Before a trial occurs, the attorneys of both parties conduct a discovery phase to gather facts and build their case. One of the key instruments of this phase is the deposition. They require deponents to give a sworn statement about case matters. You, the deponent, will receive a subpoena and be compelled to provide your testimony. However, are there times when you are legally able to opt out of testifying?

Legal Requirements for Giving a Deposition

First, we will explore the obligations of you and your counsel by discussing the legal rules regarding depositions. Many of these rules are determined by the Federal Rules of Civil Procedure. The FRCP states that parties may use subpoenas to compel an individual to give a deposition and answer questions according to the case.

A subpoena is a formal written order that requires a person to appear for a legal proceeding. Considering this, reason dictates that it is legally required to appear for a deposition when a subpoena is received. However, this is only sometimes the case. There are several situations in which you may be able to have a deposition rescheduled or not attend. 

Exceptions and Refusals

Several exceptions may be applicable if you want to withdraw from your deposition. It is essential to note that the majority of exceptions are related to the answering of specific questions asked by an attorney. Circumstances that permit you to refuse to attend a deposition altogether are rare.

  • Privileged Information: If you are asked a question that involves privileged information protected under attorney-client confidentiality, you may refuse to answer that specific question.

  • Self-Incrimination: The Fifth Amendment allows you to refuse to answer questions that would incriminate yourself.

  • Irrelevance or Harassment: If you are asked a question during a deposition that is deemed irrelevant to the case or is intended to harass, the question may remain unanswered. 

  • Undue Burden: In cases where attending the deposition presents an undue burden or expense, you can seek exemption. However, this requires a court order proving the deposition will constitute a significant burden. 

  • Health and Safety Concerns: If the deposition can cause health or safety concerns, you can be exempt from giving your statement. This applies primarily to cases where testifying puts yourself at significant personal risk.

What Happens If You Refuse to Give a Deposition?

Once you have been deposed by a subpoena, you are required to appear and testify. Outside of the few circumstances above, refusal is not an option. However, if you do decide to refuse the subpoena, there are several negative legal outcomes to consider:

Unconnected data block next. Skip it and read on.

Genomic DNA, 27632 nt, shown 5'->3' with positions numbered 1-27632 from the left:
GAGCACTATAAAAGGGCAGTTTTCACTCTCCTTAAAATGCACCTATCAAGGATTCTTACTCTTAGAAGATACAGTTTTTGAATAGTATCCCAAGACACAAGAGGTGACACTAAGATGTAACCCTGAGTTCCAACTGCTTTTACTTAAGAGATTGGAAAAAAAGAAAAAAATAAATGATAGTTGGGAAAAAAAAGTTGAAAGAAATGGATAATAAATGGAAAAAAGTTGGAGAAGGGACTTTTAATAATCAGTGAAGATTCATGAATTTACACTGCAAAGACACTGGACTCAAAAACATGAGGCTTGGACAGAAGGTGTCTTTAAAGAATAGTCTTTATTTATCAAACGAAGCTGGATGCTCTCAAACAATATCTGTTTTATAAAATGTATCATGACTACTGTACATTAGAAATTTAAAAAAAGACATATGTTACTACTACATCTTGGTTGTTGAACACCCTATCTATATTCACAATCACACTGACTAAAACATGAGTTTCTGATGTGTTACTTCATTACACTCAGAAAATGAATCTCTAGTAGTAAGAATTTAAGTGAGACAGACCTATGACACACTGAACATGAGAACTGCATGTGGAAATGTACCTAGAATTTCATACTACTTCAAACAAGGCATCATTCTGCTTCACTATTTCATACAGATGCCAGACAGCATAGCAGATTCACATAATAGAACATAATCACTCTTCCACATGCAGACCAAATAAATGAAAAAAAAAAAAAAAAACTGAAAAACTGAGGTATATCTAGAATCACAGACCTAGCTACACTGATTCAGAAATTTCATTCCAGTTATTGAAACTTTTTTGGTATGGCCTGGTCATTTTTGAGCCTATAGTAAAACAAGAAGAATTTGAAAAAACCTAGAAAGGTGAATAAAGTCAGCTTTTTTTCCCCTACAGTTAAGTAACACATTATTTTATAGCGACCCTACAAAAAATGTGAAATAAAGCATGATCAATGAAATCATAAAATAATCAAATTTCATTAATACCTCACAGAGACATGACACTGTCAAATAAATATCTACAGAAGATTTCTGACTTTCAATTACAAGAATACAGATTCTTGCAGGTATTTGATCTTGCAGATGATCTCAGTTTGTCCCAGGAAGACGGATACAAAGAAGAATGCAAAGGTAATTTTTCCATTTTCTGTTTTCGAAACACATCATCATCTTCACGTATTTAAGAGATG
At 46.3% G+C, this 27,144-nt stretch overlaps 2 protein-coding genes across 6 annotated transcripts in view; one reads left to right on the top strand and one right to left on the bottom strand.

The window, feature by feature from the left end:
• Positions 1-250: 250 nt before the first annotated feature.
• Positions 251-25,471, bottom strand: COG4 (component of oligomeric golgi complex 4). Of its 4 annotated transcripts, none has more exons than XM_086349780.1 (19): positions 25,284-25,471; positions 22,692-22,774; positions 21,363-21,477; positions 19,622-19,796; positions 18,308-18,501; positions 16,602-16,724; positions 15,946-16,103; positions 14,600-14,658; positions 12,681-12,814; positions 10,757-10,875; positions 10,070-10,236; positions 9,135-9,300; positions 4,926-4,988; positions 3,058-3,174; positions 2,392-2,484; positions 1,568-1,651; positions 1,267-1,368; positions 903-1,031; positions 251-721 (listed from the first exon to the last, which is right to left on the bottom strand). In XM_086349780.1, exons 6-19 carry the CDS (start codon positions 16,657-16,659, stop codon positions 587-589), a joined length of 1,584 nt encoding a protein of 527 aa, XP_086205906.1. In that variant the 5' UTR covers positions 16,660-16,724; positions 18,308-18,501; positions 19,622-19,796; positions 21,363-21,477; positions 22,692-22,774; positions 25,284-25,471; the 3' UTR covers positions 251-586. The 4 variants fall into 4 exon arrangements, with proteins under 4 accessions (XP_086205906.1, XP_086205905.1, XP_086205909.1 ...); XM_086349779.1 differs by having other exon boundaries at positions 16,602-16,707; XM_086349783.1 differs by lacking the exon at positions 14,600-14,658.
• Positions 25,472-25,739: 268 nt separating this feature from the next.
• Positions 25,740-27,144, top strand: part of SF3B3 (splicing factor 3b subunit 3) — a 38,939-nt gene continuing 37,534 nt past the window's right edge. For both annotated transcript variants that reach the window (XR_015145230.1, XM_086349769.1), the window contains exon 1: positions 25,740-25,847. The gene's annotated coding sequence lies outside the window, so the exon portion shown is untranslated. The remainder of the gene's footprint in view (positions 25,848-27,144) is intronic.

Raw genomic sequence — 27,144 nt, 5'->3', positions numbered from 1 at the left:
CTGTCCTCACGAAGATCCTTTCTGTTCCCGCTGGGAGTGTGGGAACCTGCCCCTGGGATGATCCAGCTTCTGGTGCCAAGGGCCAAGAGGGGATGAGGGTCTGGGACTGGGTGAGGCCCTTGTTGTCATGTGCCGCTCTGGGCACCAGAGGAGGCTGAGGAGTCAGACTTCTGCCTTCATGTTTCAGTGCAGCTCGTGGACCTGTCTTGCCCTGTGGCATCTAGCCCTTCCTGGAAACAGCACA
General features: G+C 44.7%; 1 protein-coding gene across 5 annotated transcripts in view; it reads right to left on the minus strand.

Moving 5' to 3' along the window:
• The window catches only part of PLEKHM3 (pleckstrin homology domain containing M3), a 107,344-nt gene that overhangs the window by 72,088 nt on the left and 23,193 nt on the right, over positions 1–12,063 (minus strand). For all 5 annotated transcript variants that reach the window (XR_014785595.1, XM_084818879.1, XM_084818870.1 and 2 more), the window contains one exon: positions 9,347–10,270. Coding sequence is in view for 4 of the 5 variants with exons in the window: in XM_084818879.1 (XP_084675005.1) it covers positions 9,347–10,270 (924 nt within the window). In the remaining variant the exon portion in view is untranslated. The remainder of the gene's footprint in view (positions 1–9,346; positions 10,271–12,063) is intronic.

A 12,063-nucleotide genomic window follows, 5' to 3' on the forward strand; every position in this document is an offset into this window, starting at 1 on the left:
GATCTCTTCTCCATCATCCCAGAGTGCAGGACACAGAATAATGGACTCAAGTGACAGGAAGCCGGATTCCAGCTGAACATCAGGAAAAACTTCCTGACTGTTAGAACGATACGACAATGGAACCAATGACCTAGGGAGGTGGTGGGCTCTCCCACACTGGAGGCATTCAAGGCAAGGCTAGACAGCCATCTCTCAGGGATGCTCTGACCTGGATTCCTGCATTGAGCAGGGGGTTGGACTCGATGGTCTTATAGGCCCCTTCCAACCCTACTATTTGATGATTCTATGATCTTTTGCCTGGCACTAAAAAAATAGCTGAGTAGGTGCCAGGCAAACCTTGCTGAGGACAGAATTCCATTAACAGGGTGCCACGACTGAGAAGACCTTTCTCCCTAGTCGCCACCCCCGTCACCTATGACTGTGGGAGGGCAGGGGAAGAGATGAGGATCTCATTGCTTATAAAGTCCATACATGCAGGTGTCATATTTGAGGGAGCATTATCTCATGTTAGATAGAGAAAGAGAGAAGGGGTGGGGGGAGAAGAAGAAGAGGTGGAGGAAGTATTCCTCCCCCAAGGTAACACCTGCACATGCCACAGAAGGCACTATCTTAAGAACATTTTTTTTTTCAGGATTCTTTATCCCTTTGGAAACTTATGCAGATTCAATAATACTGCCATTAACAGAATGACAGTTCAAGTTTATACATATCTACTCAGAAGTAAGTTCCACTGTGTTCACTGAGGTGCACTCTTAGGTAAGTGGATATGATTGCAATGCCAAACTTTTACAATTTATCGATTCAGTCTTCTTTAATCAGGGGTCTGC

• Contempt of Court: When refusing to comply with a deposition, you will likely be held in contempt of court. When held in contempt of court, there are several ramifications to be imposed. First, if you deny a court order, you can be fined. The cost of the fine will vary among states. In Utah, for example, the fine may not exceed $1,000. For more flagrant violations against court orders, the punishment could be jail time. Again, this will vary by state. In Colorado, you can serve up to six months in jail for contempt of court charges.

  • Adverse Inferences: When you refuse to offer your testimony in a deposition, judges may allow the jury to draw adverse inferences. These apply when it is believed a party is withholding evidence or testimony because it will harm their case. When an adverse inference is allowed, the judge or jury assumes the evidence would have been a detriment to the party’s case and adopts the other party’s reasonable interpretation of what the evidence contained. 

  • Dismissal or Default Judgment: Depositions are key to the discovery phase of a trial. Both parties in a case give a testimony to present their side. If you refuse to provide your testimony, the judge may dismiss the case. In some cases, the judge can go even further and immediately rule in favor of the opposing party that did provide testimony. This is called a default judgment.

  • Sanctions: The court has the power to sanction the offending party. A sanction is a punishment imposed by the court when an offending party is violating the rules of the court or actively working to undermine those rules. The court has broad authority to apply sanctions as it sees fit. These punishments can take many forms. Some examples of sanctions are fines paid to the court, orders to pay the opposing party’s legal fees, and even refusing to accept the submission of new evidence that may pertain to what would have been discussed in the deposition.

If you are uncomfortable with providing testimony in a deposition or trial, you have a right to seek legally authorized ways to reject subpoenas compelling you to be present. However, if no such recourse exists, it is in your best interest to obey court orders, because the consequences for failing to comply can be significantly damaging. You should consult with a licensed, professional attorney for advice on which options are available to you.

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